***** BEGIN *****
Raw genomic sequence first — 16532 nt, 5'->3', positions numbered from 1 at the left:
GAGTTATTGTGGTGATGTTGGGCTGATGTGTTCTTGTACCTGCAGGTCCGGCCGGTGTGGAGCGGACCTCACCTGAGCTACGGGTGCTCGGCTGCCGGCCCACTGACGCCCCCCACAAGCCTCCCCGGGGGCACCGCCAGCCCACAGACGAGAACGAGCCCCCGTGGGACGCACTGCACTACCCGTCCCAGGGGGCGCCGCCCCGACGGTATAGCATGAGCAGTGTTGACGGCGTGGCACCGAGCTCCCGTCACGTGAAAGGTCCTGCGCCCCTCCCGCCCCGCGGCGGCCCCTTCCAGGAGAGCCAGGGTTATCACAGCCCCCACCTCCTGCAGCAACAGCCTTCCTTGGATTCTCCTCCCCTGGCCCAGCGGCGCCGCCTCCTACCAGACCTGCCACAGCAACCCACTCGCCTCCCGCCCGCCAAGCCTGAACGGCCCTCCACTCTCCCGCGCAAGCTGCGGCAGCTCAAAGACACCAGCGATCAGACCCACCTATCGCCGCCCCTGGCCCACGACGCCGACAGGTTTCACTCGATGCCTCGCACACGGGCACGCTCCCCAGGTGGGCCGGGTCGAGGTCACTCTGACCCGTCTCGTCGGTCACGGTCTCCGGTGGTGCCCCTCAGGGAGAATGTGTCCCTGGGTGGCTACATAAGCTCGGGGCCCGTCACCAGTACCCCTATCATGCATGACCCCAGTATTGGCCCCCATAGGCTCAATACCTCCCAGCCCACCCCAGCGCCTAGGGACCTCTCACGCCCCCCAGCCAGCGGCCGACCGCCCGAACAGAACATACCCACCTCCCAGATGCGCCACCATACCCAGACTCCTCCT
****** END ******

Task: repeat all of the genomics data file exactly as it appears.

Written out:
Raw genomic sequence first — 16532 nt, 5'->3', positions numbered from 1 at the left:
GAGTTATTGTGGTGATGTTGGGCTGATGTGTTCTTGTACCTGCAGGTCCGGCCGGTGTGGAGCGGACCTCACCTGAGCTACGGGTGCTCGGCTGCCGGCCCACTGACGCCCCCCACAAGCCTCCCCGGGGGCACCGCCAGCCCACAGACGAGAACGAGCCCCCGTGGGACGCACTGCACTACCCGTCCCAGGGGGCGCCGCCCCGACGGTATAGCATGAGCAGTGTTGACGGCGTGGCACCGAGCTCCCGTCACGTGAAAGGTCCTGCGCCCCTCCCGCCCCGCGGCGGCCCCTTCCAGGAGAGCCAGGGTTATCACAGCCCCCACCTCCTGCAGCAACAGCCTTCCTTGGATTCTCCTCCCCTGGCCCAGCGGCGCCGCCTCCTACCAGACCTGCCACAGCAACCCACTCGCCTCCCGCCCGCCAAGCCTGAACGGCCCTCCACTCTCCCGCGCAAGCTGCGGCAGCTCAAAGACACCAGCGATCAGACCCACCTATCGCCGCCCCTGGCCCACGACGCCGACAGGTTTCACTCGATGCCTCGCACACGGGCACGCTCCCCAGGTGGGCCGGGTCGAGGTCACTCTGACCCGTCTCGTCGGTCACGGTCTCCGGTGGTGCCCCTCAGGGAGAATGTGTCCCTGGGTGGCTACATAAGCTCGGGGCCCGTCACCAGTACCCCTATCATGCATGACCCCAGTATTGGCCCCCATAGGCTCAATACCTCCCAGCCCACCCCAGCGCCTAGGGACCTCTCACGCCCCCCAGCCAGCGGCCGACCGCCCGAACAGAACATACCCACCTCCCAGATGCGCCACCATACCCAGACTCCTCCT